The Environmental Negotiation Leaps of 2022
16 February 2023
Never in the history of humanity has the world faced so many environmental threats. Climate change is now called a climate emergency. We are losing biodiversity at an alarming rate. Our oceans are being choked with plastic, and we continue to produce toxic chemicals that are harmful to humans and wildlife. For millions of people, access to fresh water and sanitation is a growing challenge. The basic human rights enshrined in the Universal Declaration on Human Rights are at risk. As Article 3 of the Declaration states: “Everyone has the right to life, liberty and security of person.” Sadly, too many lives are being lost because of our profligate abuse of the natural environment.
Now more than ever, the international community must step up and ensure that the global environment is properly protected. The State of Global Environmental Governance produced by the International Institute for Sustainable Development provides an excellent overview of progress made in global environmental governance in the last 12 months. There are hopeful stories, and there are tragedies.
In 2022 we witnessed the launch of negotiations on a new treaty on plastics. This is a huge and long-anticipated step forward. Let us hope that the negotiations are not protracted and that the treaty can be implemented as soon as possible.
Following in the footsteps of the Intergovernmental Panel on Climate Change and the Intergovernmental Science-Policy Platform on Biodiversity and Ecosystem Services, the international community launched negotiations on a science-policy body for chemicals, waste, and pollution. This is critically important. For too long, concerns about toxic chemicals, waste, and pollution have taken a back seat to the more newsworthy issues of climate change and biodiversity. This new scientific body will hopefully put these chemical and pollution issues at the forefront of concern. Let us not forget Rachel Carson’s seminal 1962 book, The Silent Spring, which exposed the harmful effects of DDT. This book awakened the world to the fact that our faith in the chemical industry had to be seriously questioned. Carson faced considerable vilification and harassment by the agrochemical industry as a scientist and as a woman. Her fortitude and bravery in facing the power of the chemical industry cannot be overstated. Let us hope that the new science-policy body for chemicals, waste, and pollution will become the platform for many, many Rachel Carsons.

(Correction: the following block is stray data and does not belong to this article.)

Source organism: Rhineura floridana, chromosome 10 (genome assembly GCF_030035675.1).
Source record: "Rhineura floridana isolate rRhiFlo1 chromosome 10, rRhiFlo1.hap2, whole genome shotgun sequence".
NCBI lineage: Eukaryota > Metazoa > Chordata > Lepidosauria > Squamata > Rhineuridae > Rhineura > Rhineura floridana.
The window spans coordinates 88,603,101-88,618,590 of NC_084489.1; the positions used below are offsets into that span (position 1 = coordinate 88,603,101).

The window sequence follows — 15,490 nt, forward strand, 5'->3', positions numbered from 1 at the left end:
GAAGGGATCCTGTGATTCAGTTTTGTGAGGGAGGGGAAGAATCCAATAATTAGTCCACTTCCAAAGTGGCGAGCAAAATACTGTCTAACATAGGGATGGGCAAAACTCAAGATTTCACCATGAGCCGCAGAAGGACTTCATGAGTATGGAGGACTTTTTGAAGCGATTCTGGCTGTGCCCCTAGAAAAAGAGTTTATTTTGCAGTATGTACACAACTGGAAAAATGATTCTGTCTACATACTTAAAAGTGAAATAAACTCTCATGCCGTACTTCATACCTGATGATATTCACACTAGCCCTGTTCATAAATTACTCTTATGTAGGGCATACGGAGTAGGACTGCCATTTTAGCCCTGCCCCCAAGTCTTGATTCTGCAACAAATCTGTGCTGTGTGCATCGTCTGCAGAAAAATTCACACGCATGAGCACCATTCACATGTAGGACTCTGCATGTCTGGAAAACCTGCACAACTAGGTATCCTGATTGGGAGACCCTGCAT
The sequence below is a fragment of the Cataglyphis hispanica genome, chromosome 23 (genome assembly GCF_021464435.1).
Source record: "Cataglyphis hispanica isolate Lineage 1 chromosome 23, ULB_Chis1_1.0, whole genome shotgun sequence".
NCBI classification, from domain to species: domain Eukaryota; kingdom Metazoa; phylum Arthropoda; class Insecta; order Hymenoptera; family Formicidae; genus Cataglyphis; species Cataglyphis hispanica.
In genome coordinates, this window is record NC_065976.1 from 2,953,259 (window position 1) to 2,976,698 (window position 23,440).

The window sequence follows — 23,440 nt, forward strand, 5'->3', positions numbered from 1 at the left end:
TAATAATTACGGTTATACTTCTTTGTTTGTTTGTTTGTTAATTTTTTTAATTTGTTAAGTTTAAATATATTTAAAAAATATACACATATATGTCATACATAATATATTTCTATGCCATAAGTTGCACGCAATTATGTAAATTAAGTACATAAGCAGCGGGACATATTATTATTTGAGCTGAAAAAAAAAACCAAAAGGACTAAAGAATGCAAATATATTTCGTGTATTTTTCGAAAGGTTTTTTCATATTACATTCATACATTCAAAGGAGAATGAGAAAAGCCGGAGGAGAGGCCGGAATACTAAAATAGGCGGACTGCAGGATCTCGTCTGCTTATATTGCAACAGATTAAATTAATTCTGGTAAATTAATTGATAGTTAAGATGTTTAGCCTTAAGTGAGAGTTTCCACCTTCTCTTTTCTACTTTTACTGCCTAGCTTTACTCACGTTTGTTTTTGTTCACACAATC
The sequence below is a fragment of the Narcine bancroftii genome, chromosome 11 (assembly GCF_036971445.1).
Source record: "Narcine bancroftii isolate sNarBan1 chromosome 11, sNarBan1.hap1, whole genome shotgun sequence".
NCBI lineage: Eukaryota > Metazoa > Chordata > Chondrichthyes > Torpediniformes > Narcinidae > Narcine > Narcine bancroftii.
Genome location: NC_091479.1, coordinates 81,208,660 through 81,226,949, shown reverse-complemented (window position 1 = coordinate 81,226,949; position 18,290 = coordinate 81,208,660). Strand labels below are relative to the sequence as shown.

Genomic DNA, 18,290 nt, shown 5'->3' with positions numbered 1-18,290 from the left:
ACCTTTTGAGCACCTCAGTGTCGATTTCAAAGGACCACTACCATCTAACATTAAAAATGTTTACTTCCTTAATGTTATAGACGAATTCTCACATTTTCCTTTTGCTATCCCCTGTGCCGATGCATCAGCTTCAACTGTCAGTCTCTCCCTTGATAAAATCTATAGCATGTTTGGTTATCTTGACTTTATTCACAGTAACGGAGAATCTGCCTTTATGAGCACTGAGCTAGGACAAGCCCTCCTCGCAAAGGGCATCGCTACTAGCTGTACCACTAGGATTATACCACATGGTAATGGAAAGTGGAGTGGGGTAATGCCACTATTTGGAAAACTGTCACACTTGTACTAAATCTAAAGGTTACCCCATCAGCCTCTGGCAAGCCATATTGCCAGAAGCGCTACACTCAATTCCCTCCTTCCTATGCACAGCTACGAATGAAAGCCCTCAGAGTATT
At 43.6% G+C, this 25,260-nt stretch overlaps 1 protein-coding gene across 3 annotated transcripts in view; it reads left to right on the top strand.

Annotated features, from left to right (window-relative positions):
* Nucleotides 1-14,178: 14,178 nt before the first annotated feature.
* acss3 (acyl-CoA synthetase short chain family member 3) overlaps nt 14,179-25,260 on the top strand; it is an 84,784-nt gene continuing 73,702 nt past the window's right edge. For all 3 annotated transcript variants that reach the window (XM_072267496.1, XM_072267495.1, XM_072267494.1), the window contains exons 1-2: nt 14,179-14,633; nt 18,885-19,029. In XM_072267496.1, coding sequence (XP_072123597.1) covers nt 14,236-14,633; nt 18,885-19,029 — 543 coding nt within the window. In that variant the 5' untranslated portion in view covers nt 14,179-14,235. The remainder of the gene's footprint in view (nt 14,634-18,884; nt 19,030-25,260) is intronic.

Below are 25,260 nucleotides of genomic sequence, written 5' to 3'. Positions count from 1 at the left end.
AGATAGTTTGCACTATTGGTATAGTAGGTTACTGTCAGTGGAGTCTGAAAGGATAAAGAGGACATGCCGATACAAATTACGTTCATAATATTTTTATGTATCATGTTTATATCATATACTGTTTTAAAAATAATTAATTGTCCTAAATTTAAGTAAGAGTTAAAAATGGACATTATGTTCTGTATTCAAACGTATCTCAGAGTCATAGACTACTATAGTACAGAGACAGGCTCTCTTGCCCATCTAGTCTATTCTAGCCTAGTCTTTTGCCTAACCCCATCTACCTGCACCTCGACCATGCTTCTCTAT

As the Special Rapporteur for the promotion and protection of human rights in the context of climate change, the decision by the UN General Assembly to adopt a resolution on the right to a clean, healthy, and sustainable environment was, for me, one of the key milestones of 2022. While the resolution is not legally binding, it showed a clear commitment by the international community that environmental protection and sustainable development cannot be separated from human rights. It told us that every human has a right to a clean, healthy, and sustainable environment. Undoubtedly, we will see many court cases seeking affirmation of that right.
Linking human rights and climate change was another pivotal moment in 2022 when parties to the UN Framework Convention on Climate Change agreed to establish a loss and damage fund. Millions of people are already suffering from the impacts of climate change. With the establishment of the fund, major polluters, both public and private, may be forced to pay reparations for the harm they are causing. Let us hope that this fund will be truly significant.
These are only a few of the issues that fall within the ambit of global environmental governance. There are many more to be found in this report. Let me conclude by congratulating all the writers who put together this report. Let me also congratulate all the writers, editors, and photographers that work so hard to bring us the Earth Negotiations Bulletin. Their work is the foundation for this report. Without the concise and authoritative reporting by ENB, we would be a lot intellectually poorer and less well-informed. I, for one, am an avid reader of the ENB, and I recommend everyone else to do the same.
— Ian Fry, Special Rapporteur on the Promotion and Protection of Human Rights in the context of Climate Change